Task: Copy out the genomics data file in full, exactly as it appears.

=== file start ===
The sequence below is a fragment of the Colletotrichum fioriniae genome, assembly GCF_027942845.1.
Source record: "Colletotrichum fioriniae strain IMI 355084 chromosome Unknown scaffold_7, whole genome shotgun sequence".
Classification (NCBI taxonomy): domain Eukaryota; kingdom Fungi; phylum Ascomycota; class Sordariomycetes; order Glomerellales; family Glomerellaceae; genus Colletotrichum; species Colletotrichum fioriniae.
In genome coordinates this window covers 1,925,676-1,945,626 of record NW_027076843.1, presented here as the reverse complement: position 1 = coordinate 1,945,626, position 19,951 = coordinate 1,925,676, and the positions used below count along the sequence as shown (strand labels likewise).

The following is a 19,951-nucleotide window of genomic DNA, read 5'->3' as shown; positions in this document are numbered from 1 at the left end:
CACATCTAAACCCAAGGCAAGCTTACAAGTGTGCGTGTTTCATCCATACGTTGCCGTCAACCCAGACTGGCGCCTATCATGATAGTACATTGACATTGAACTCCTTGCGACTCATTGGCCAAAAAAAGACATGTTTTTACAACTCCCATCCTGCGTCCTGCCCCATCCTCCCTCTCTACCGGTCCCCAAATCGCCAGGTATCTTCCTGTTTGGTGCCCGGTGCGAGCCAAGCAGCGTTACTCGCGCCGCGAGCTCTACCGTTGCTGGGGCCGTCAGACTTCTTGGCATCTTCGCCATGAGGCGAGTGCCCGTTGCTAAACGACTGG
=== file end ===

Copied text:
The sequence below is a fragment of the Colletotrichum fioriniae genome, assembly GCF_027942845.1.
Source record: "Colletotrichum fioriniae strain IMI 355084 chromosome Unknown scaffold_7, whole genome shotgun sequence".
Classification (NCBI taxonomy): domain Eukaryota; kingdom Fungi; phylum Ascomycota; class Sordariomycetes; order Glomerellales; family Glomerellaceae; genus Colletotrichum; species Colletotrichum fioriniae.
In genome coordinates this window covers 1,925,676-1,945,626 of record NW_027076843.1, presented here as the reverse complement: position 1 = coordinate 1,945,626, position 19,951 = coordinate 1,925,676, and the positions used below count along the sequence as shown (strand labels likewise).

The following is a 19,951-nucleotide window of genomic DNA, read 5'->3' as shown; positions in this document are numbered from 1 at the left end:
CACATCTAAACCCAAGGCAAGCTTACAAGTGTGCGTGTTTCATCCATACGTTGCCGTCAACCCAGACTGGCGCCTATCATGATAGTACATTGACATTGAACTCCTTGCGACTCATTGGCCAAAAAAAGACATGTTTTTACAACTCCCATCCTGCGTCCTGCCCCATCCTCCCTCTCTACCGGTCCCCAAATCGCCAGGTATCTTCCTGTTTGGTGCCCGGTGCGAGCCAAGCAGCGTTACTCGCGCCGCGAGCTCTACCGTTGCTGGGGCCGTCAGACTTCTTGGCATCTTCGCCATGAGGCGAGTGCCCGTTGCTAAACGACTGG